High Sierra AHEC Pipeline
- November 12, 2020
- Posted by: Healthy Young NV
- Category: Teen Tween Young Adult
I first heard of High Sierra AHEC when I was in seventh grade attending AHEC’s Health Care Heroes Camp through the University of Nevada, Reno’s (UNR) Kids University summer camps. Little did I know then that High Sierra AHEC would have a profound impact on my educational and professional career. Currently, I’m a senior at UNR studying public health and a minor in business administration. I have been volunteering in AHEC’s Student Ambassador Program since my sophomore year.
High Sierra AHEC offers program starting in K-12 students, undergraduate students, graduate and doctoral level students, and all the way up to current health professionals fulfilling Continuing Education credits. This is known as our “healthcare workforce pipeline”. The start of the pipeline begins with the summer camps in partnership with Kids University to suit students who are either 3rd to 5th or 5th to 8th grade. Health Care Heroes Camp covers all body systems and exploration of various health careers. These students often get to visit local hospitals for a tour of the facility. Students also engage in dissections and other hands-on activities. The Crime Scene Investigation summer camp gives 5th to 8th grade students an introduction to the field of forensics. Students are given a fictitious murder and must solve the cause of death using forensic techniques. AHEC continues along the pipeline to serve students with Project Prevent and Project ROARR (Project Reach Out And Revitalize Rural), both of which target Title 1 middle and high school students within their 6 catchment areas in northern counties of the state of Nevada. These students learn about college preparation, Interprofessional Educational (IPE) activities (explaining that healthcare involves a team of people to treat patients, not just a physician or nurse), the health care system, health disparities, how to conduct research and search for scholarly sources, how to debate respectively on a variety of important health topics, and more.
The next step in the pipeline is the Student Ambassador (SA) program, which provides undergraduate students who are pursuing a health-related career with opportunities to network, engage in professional development, serve the community, and reach youth in Washoe County’s grade schools. One of the premiere tasks of an SA is to help develop and teach the above pipeline programs. They also take leadership roles in developing the annual Pre-Professional Health Conference to network with current health professionals, engage in hands-on activities such as dissections and ultrasound demonstrations, and learning about emerging topics in today’s health field.
Once SA’s graduate from college with their undergraduate degree, and continue to pursue graduate-level coursework in a healthcare-related field, they graduate into the Scholars program. Scholars learn from didactic (lecture-based) learning opportunities, civic engagement and experiential opportunities, and trainings on AHEC’s six core competencies: IPE, practice transformation (providing them with resources and content to appropriately assess their practices and how they can make improvements to it based on current events or policies), social determinants of health, cultural competency/humility, behavioral health integration, and current and emergent health topics and issues. This provides them with opportunities to become premiere health professionals in their chosen field. Once Scholars graduate and begin practicing, they can continue to partner with AHEC to fulfill their Continuing Education credits, through webinars offered here: https://www.highsierraahec.org/cmecourses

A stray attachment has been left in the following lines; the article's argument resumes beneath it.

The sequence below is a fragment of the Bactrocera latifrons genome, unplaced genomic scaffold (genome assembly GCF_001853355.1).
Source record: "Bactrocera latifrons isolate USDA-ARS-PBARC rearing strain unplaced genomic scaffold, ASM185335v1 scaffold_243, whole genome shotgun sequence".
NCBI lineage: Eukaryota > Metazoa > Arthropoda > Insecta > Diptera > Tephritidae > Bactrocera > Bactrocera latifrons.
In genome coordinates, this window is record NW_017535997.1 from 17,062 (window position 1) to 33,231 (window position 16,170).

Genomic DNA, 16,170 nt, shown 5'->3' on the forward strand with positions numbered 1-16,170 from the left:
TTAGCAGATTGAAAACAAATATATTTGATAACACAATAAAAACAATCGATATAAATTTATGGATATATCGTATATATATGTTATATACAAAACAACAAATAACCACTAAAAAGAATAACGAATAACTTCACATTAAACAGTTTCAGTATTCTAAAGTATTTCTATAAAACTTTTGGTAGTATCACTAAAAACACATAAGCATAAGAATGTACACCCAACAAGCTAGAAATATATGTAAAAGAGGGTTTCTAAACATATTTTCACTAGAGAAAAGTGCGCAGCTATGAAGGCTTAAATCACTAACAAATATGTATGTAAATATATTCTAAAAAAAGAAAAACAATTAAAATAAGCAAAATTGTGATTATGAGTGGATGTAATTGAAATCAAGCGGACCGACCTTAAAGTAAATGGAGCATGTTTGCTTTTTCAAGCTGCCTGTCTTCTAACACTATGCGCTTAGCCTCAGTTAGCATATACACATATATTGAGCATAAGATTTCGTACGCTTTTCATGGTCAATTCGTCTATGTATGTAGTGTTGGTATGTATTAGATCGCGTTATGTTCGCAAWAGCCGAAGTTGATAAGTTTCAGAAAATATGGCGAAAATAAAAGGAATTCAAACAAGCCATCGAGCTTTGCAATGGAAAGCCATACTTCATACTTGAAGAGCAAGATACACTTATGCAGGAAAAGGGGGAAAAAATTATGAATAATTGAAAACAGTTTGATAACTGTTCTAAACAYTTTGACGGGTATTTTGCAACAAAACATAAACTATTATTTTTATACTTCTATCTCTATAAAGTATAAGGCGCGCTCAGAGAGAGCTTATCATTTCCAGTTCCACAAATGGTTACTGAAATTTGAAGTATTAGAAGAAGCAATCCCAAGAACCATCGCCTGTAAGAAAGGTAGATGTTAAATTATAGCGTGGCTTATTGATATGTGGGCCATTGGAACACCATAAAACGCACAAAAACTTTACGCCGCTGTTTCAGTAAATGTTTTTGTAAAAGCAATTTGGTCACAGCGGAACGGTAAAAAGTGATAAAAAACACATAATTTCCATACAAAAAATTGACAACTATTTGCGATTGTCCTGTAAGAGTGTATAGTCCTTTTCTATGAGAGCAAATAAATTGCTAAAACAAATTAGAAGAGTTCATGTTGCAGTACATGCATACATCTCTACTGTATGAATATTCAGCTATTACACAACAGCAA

As a Student Ambassador, I have had the opportunity to teach a Health Care Heroes Camp, act as team leaders for student outreach and marketing for the Pre-Professional Health Summit, and network with health professionals to learn more about their field and if that is interesting to me as a future health professional. The experiences I have had as a Student Ambassador have been vital to forming the student and professional I am today. Personally, the professional development opportunities that I’ve had have been most impactful. If you’re wondering if being a Student Ambassador would be beneficial to you, I would say yes. We’re still taking applications for Fall 2020, so click on this link to apply to become an Student Ambassador: https://tinyurl.com/studentambassador20-21. We would love to have you join the High Sierra AHEC team!
Kayla is a graduating senior at the University of Nevada Reno, studying Public Health with a minor in Business Administration. She is passionate about public health policy, education, and research. Kayla recently joined the team as the Workforce Development Intern at High Sierra AHEC for the Fall 2020 semester. In her spare time, she enjoys reading, taking care of her houseplants and betta fish Toothless, hiking, and painting.